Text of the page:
The Madras high court restrained the police from arresting the film's director A R Murugadoss till November 27.
The issue over actor Vijay's Tamil film Sarkar blew over on Friday with its producers voluntarily cutting scenes, including an apparent reference to late chief minister J Jayalalithaa and criticism of welfare schemes initiated by her, and the All India Anna Dravida Munnetra Kazhagam government welcoming it.
A day after the movie faced a backlash from the AIADMK over the 'objectionable' scenes and reference, prompting the makers to agree for the cuts, Information and Publicity Minister Kadambur C Raju welcomed it and said the 'issue has come to an end' and the AIADMK would not stage any more protests against it.
His cabinet colleague R B Udhayakumar thanked the film producers for respecting 'the sentiments of Tamil people' and urged movie-makers to exercise restraint in future.
Earlier in the day, Tamil 'Superstar' Rajinikanth threw his weight behind Vijay, questioning the AIADMK's rationale in protesting against a film certified by the censor board.
After several ministers objected to the reference to Jayalalithaa and some scenes, including the one showing mixers and grinders being burnt, AIADMK workers on Thursday protested in front of several theatres screening the film, released on Deepavali day on November 6.
In a related legal development, the Madras high court on Friday restrained the police from arresting the film's director A R Murugadoss till November 27.
Passing interim orders on the anticipatory bail application filed by Murugadoss, who apprehended arrest in connection with some complaints lodged against him, Justice G K Ilanthiraiyan directed him to co-operate with the police and adjourned the matter to November 27.
Murugadoss's counsel informed the court that the objectionable portions had already been removed from the film.
According to Tamil film industry sources, 'relevant scenes' in Sarkar have been removed and the theatres will now start screening the 'edited' version.
They added the cuts in the digital copies of the film for all theatres can be made online from Chennai itself.
The cuts effected were 'voluntary' with the approval of the Central Board of Film Certification, they said.
"While we don't know how many scenes have been deleted, we can say for sure that the objectionable scene on mixer and grinder being burnt has been removed," they said.
Also, the audio part mentioning the name Komalavalli, deemed to be a reference to Jayalalithaa, will be 'muted', they said.
Meanwhile, Sun Pictures, producers of the movie, said that certain scenes 'considered to be controversial' were removed in the interest of public safety, as well as on pleas from theatre owners.
A company statement said that the ruling party members had resorted to violence and caused damage to property in theatres.
"Heeding the requests of theatre owners and considering the safety of the movie going public and their belongings, one or two scenes that were said to be controversial, have been removed," the statement, which also carreid a tag line 'sarkar filmcrew' said.
The removal of the scenes prompted Raju to declare that the 'issue has come to an end' and that the AIADMK would not hold anymore protests.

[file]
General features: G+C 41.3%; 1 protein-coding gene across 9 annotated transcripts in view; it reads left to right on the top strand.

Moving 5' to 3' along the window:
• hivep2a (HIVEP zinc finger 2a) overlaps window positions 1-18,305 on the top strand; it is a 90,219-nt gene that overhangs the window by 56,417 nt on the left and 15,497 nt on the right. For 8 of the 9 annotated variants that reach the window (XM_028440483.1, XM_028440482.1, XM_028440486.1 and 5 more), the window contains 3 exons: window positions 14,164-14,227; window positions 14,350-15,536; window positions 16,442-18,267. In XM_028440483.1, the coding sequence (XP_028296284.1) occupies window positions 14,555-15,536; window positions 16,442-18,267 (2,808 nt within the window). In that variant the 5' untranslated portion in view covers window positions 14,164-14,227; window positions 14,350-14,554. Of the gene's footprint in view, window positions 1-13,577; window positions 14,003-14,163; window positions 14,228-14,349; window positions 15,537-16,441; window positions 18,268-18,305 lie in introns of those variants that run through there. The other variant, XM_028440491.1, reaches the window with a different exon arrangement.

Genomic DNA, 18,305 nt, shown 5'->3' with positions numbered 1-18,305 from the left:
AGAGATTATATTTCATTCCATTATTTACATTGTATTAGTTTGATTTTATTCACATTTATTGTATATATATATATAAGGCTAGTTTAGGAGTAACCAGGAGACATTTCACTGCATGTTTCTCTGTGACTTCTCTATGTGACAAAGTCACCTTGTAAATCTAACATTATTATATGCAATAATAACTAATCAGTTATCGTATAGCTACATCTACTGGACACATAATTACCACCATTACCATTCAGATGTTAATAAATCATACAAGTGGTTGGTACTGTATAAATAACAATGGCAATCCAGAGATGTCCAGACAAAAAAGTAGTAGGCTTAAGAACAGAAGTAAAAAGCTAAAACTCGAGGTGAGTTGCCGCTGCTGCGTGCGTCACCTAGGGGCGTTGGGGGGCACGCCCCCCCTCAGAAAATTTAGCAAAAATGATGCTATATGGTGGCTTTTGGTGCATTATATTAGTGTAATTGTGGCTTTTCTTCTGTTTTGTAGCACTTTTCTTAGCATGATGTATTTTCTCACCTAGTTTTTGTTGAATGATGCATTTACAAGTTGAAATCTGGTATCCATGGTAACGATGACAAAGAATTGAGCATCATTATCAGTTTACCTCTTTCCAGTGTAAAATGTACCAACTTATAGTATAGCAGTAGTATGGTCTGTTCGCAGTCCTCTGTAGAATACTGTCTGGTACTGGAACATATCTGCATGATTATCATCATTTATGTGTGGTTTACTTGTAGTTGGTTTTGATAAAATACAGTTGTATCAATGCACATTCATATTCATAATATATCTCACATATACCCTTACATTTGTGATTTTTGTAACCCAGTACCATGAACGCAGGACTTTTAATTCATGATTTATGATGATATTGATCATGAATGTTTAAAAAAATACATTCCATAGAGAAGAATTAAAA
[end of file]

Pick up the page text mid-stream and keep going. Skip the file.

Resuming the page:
"We believe they (Sarkar team) have realised that they have hurt people's sentiments and have come forward to remove the scenes... it is welcome. So the issue has come to an end. The protests (against the film) will not continue," he told reporters in Chennai.
Defending the protests, Raju said AIADMK workers 'ranging from an ordinary cadre to the Chief Minister (K Palaniswami)', consider Jayalalithaa as their 'God'.
"We have nothing to do with the film or Vijay," Raju said describing the star as a 'dear friend'.
He said the party's opposition had nothing to do with criticism of the government.
A name said to be referring to Jayalalithaa was used for a negative character and therefore the opposition to it was 'wholehearted' from the party workers, he added.
Revenue Minister Udhayakumar thanked the Sarkar crew for removing the scenes.
"In future, filmmakers should avoid including scenes that would hurt the sentiments, especially relating to Amma's (Jayalalithaa's) sacrifices and hardwork," he said.
Fans of 'dear brother Vijay' also benefited from government welfare schemes like the free mixer-grinder and fan initiative, he told reporters in Madurai.
Meanwhile, Rajinikanth 'strongly condemned' the demands for deletion of the scenes.
'It is against the law to hold protests seeking removal of some scenes from a Censor board certified film and trying to stall the screening and damaging the banners,' he tweeted.
On Thursday, the AIADMK was up in arms against Sarkar with senior state ministers demanding deletion of the contentious scenes, besides threatening to initiate legal action if the film crew failed to comply.
Law Minister C Ve Shanmugham had said certain scenes amounted to inciting violence and warned of 'action'.
The AIADMK took strong exception to scenes showing mixer-grinder and fans being burnt, seen as an obvious affront to its flagship scheme of providing these goods free of cost to people, fulfilling an electoral promise made by Jayalalithaa in 2011.
Sarkar had earlier courted a row after an aspiring filmmaker claimed that the film's story was his, following which director Murugadoss went in for a compromise with him.
Produced by Sun Pictures, the film stars Vijay and Keerthi Suresh in key roles with Oscar winner A R Rahman scoring the music.
Vijay's 2017 film Mersal too had ran into a controversy after the Bharatiya Janata Party objected to some scenes critical of GST among others.